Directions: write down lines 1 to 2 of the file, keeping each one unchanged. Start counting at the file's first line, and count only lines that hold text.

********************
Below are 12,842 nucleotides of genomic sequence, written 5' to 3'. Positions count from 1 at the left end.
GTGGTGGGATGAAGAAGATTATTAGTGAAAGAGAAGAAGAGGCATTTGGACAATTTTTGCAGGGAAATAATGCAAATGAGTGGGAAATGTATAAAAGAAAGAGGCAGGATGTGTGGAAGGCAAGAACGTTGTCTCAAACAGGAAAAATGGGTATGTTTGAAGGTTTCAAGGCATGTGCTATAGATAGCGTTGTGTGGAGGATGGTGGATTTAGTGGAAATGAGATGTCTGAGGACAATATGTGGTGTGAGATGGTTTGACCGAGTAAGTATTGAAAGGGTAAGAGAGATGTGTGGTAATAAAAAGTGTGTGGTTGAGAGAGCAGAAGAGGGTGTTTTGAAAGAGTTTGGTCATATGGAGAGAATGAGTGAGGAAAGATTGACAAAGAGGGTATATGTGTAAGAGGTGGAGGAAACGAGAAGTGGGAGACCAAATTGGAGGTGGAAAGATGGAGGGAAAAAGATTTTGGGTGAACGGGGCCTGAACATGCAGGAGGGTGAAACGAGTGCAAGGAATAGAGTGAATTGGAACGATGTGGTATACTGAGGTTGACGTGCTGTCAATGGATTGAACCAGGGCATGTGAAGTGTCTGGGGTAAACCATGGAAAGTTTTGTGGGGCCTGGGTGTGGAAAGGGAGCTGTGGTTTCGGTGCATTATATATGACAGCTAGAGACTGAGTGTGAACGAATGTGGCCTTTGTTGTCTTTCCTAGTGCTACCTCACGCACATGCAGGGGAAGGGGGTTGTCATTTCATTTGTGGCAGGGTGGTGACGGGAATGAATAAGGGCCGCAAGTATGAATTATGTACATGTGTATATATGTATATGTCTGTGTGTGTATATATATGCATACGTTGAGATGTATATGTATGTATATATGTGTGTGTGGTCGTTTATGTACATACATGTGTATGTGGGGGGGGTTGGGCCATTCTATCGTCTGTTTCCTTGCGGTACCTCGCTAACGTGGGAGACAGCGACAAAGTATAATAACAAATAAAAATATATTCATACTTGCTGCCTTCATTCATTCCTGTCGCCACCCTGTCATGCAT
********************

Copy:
Below are 12,842 nucleotides of genomic sequence, written 5' to 3'. Positions count from 1 at the left end.
GTGGTGGGATGAAGAAGATTATTAGTGAAAGAGAAGAAGAGGCATTTGGACAATTTTTGCAGGGAAATAATGCAAATGAGTGGGAAATGTATAAAAGAAAGAGGCAGGATGTGTGGAAGGCAAGAACGTTGTCTCAAACAGGAAAAATGGGTATGTTTGAAGGTTTCAAGGCATGTGCTATAGATAGCGTTGTGTGGAGGATGGTGGATTTAGTGGAAATGAGATGTCTGAGGACAATATGTGGTGTGAGATGGTTTGACCGAGTAAGTATTGAAAGGGTAAGAGAGATGTGTGGTAATAAAAAGTGTGTGGTTGAGAGAGCAGAAGAGGGTGTTTTGAAAGAGTTTGGTCATATGGAGAGAATGAGTGAGGAAAGATTGACAAAGAGGGTATATGTGTAAGAGGTGGAGGAAACGAGAAGTGGGAGACCAAATTGGAGGTGGAAAGATGGAGGGAAAAAGATTTTGGGTGAACGGGGCCTGAACATGCAGGAGGGTGAAACGAGTGCAAGGAATAGAGTGAATTGGAACGATGTGGTATACTGAGGTTGACGTGCTGTCAATGGATTGAACCAGGGCATGTGAAGTGTCTGGGGTAAACCATGGAAAGTTTTGTGGGGCCTGGGTGTGGAAAGGGAGCTGTGGTTTCGGTGCATTATATATGACAGCTAGAGACTGAGTGTGAACGAATGTGGCCTTTGTTGTCTTTCCTAGTGCTACCTCACGCACATGCAGGGGAAGGGGGTTGTCATTTCATTTGTGGCAGGGTGGTGACGGGAATGAATAAGGGCCGCAAGTATGAATTATGTACATGTGTATATATGTATATGTCTGTGTGTGTATATATATGCATACGTTGAGATGTATATGTATGTATATATGTGTGTGTGGTCGTTTATGTACATACATGTGTATGTGGGGGGGGTTGGGCCATTCTATCGTCTGTTTCCTTGCGGTACCTCGCTAACGTGGGAGACAGCGACAAAGTATAATAACAAATAAAAATATATTCATACTTGCTGCCTTCATTCATTCCTGTCGCCACCCTGTCATGCAT